HIPAA Compliance on Social Media: A Guide for Private Practices
If you’ve been following our blog, you probably have a pretty good understanding of why you should be using social media to grow your business.
Social media not only allows you to connect with your existing clients on a different level, but it also allows you to provide educational materials that will help establish your expertise with new potential clients. Plus, it’s a great way to continue to build your overall brand.
As beneficial as social media marketing is for businesses, many private practice owners shy away from social media for fear of unknowingly violating the Health Insurance Portability and Accountability Act (HIPAA).
HIPAA violations can come with some pretty substantial penalties – fines, sanctions, even loss of license in some cases – so we totally get why ignoring digital marketing and social media may seem like the easy way to go.
But we’re here to tell you that you don’t have to choose between HIPAA compliance and growing your practice online. Using social media doesn’t have to feel like walking through an ethical minefield. You simply need to understand what is and what is not allowed by law.
Read on to learn how you can use social media to grow your practice all-the-while maintaining HIPAA compliance.
What Is Protected Health Information (PHI)?
Because HIPAA was enacted several years before social media (as we know it today) really took off, there’s no official set of HIPAA social media rules. However, the same HIPAA privacy standards apply to social media use.
HIPAA guidelines define Protected Health Information as “anything – vague or specific – that could reveal the identity of a patient.” Well, speaking of vague, what the heck does that really mean?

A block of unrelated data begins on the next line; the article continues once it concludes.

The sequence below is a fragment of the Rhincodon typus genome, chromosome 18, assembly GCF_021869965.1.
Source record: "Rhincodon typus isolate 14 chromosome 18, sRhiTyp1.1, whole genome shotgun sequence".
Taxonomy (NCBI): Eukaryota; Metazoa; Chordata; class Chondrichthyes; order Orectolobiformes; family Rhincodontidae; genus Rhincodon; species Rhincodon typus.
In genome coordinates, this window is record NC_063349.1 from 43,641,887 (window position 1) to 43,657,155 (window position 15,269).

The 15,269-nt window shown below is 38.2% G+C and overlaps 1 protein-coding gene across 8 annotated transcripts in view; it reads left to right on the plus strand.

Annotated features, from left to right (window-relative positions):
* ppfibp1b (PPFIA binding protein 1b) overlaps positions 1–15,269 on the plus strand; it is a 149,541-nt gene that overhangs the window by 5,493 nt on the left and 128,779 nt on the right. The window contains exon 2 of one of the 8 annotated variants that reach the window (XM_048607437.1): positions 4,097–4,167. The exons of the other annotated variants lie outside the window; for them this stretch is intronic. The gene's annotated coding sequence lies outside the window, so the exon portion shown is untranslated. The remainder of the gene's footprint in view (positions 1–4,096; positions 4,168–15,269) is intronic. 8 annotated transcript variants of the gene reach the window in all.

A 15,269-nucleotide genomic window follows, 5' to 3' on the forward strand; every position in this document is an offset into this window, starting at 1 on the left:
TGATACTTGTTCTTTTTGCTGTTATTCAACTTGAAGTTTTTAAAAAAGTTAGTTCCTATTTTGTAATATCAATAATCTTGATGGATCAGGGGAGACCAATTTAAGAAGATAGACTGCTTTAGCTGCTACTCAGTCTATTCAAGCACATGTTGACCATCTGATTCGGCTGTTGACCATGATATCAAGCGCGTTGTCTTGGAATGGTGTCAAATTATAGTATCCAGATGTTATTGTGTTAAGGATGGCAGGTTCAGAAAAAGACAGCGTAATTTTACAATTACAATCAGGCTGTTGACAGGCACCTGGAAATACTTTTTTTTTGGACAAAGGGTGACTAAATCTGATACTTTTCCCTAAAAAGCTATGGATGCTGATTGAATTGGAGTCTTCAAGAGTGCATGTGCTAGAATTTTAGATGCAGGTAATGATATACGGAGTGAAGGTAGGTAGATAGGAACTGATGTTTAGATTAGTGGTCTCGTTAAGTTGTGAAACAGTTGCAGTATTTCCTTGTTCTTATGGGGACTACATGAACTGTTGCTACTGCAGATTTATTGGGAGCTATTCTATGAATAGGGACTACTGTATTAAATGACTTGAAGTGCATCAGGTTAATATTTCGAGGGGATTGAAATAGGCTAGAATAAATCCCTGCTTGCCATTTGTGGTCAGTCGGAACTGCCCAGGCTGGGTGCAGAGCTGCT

There are actually 18 items that are considered to be “individually identifiable health information” under HIPAA.
Types of PHI:
- Names, including nicknames and names used on social media
- Address, or any other geographical location information
- Dates, except for the year (i.e. birthdate, appointment dates, admission/discharge dates, etc.)
- Phone number
- Fax number
- Social security number
- Email address
- Medical record number
- Any other account numbers
- Health plan beneficiary number
- Any other certificate or license numbers
- Vehicle information such as license plate numbers or the make/model/color of a vehicle
- Web URLs or social media links
- Device identifiers or serial numbers
- Internet protocol addresses (IP addresses)
- Biometric identifiers such as fingerprints, retinal scans, or voice recordings
- Photos, even if they’re not showing anyone’s face
- Anything else that compromises the patient’s identity
Using any of the above information about a client on social media – even with their permission – could be considered a HIPAA violation and should be avoided to protect your clients’ privacy. But, that shouldn’t mean that your practice should be precluded from having a presence on social media.